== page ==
The other side of the pass was more granite and talus with some snow thrown in for fun. The views looking down on Morris Meadow below and across to the Sawtooth Ridge were spectacular; the views of the glacier-carved granite slabs and the scooped-out mountain side that I was crossing maybe even more so. A short while later, a lake came into view, and I headed towards it. Then as I got closer, I could see that I was headed towards the higher Morris Lake, not Smith Lake. I decided to do some exploring, but the route down to the saddle point next to Morris Lake and above Smith Lake didn’t look to promising as the granite from that point to either lake looked too steep for my limited abilities. I poked around, making my way down towards the outlet of Smith Lake, eventually reaching a steep but doable 80-foot drop down to the lake. I started down this drop using hands and feet when it struck me that I had absolutely no reason to descend to the lake. I wasn’t going to camp there, and there was plenty water up on the granite slabs from all of the still melting snow. So, I turned around and headed back up and out, after a short lunch break in a nearby stand of trees, returning to the pass I had come over a couple of hours earlier. I took a different route back, continuing to explore the carved white granite, stained with streaks of black from the water trickling down and forming pools on ledges, never reaching the canyon floor 2,000 feet below.
Scooped, Sculpted Granite.jpg
Sawtooth Ridge.jpg
Granite Slabs and Sawtooth Mt.jpg
Smith Lake.jpg
Reaching the pass once again, I decided to make a concerted effort to follow the cairns this time and see if there was an easier way through the brush below. There wasn’t, I ended up taking an entirely wrong route, but I survived. However, I didn’t reach the trail until 6:00 PM, nearly out of water, dirty, and covered in dead needles, leaves, and sap. Due to the roughness of the trail, I wasn’t able to go much faster down than I had coming up the previous day, but I eventually reached a small stream where I had stopped for water the day before and replenished my water bottles and me while taking a 30 minute break. About 7:15 I met a group of five people headed up to Alpine Lake with plans to visit Smith and Morris Lake the next day as I had done. They were still an hour or more from Alpine Lake, and after a few minutes of talking I wished them well in their upcoming night hike, as the sun was already below the surrounding mountains and it had started to get dark. I finally arrived at the Stuart Fork at 8 PM and quickly secured everything in my pack before fording the river once again. I filled up my filter bag with 2 L of water and headed to an open tent site near a couple camped at the fire ring. After setting up the water to gravity filter into one of my water bottles (followed by the second water bottle later), I “enjoyed” a protein bar for dinner. Now in the dark, I set up my tent and arranged everything in it for a relaxing night of sleep.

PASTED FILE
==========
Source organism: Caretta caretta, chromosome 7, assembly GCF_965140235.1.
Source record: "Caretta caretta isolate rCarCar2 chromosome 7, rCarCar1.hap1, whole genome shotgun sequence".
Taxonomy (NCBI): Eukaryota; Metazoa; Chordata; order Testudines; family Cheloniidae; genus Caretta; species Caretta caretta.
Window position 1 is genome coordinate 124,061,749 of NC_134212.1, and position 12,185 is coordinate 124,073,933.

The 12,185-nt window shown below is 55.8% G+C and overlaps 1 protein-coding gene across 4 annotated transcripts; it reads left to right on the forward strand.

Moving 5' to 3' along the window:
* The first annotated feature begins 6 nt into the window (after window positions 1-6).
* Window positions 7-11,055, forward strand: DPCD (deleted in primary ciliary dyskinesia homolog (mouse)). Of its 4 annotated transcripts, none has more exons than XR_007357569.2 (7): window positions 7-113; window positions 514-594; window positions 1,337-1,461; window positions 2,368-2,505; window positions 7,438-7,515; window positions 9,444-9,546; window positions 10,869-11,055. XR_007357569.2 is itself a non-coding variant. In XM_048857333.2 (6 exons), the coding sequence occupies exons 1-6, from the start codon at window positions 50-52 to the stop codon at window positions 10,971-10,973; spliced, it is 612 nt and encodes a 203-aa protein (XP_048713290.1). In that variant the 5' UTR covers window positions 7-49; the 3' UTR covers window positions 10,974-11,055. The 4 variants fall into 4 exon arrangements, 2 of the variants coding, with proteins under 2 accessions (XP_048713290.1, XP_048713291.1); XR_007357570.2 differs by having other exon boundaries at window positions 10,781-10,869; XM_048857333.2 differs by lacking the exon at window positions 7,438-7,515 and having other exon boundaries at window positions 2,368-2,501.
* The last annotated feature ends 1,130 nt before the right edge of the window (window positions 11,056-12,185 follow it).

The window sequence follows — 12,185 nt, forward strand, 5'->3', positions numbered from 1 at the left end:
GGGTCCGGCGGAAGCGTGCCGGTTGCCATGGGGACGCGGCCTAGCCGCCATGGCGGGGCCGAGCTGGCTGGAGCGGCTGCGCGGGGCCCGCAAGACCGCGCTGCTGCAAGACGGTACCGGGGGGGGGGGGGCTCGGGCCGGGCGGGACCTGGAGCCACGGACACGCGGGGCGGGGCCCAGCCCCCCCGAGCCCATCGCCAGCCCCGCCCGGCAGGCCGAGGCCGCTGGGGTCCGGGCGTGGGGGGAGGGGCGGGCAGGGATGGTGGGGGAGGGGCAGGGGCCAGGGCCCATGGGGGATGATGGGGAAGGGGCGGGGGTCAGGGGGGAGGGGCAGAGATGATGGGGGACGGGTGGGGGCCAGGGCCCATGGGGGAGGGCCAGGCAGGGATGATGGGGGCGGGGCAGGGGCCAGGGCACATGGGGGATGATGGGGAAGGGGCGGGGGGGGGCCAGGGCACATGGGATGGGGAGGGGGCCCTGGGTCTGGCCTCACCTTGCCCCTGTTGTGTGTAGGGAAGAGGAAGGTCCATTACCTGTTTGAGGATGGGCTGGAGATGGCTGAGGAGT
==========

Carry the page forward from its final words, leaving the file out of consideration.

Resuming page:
Day 3

The next morning I decided to just hike out rather than revisit Emerald and Sapphire Lakes. I said good morning to the other couple camped at Oak Flat and started back down the trail to my car. I think I made a pretty good decision given the number of people that I saw headed in that morning (15) and the number of cars parked at the trail head once I was back. Most likely, all were headed to Emerald and Sapphire Lakes or at least Morris Meadow. I probably would have had a very difficult time finding anywhere to camp upstream from Oak Flat the next night, and doing a round trip hike from Oak Flat all the way to Sapphire Lake and back in one day would have been pushing it in my current condition.

All in all, it was a good but short weekend trip with lots of beautiful granite and a few alpine lake views. The protein diet worked great. I felt tired at times, but that is pretty normal for me. My mornings were quicker as were my evenings without any cooking to do, and my pack was lighter. This could be especially good for any trips with my ultralight set up where room and weight is at a premium. I think that I will follow this diet for all future trips of 4 days or less, and I may even try it for a week-long hike next summer.
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Last edited by Lumbergh21 on Fri Dec 20, 2019 7:04 pm, edited 1 time in total.








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balzaccom
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Re: Alpine, Smith, and Morris Lakes: August Warm-up For the Sierra

Post by balzaccom » Fri Dec 20, 2019 5:26 pm

Nice report. We have to get up there more often...
Balzaccom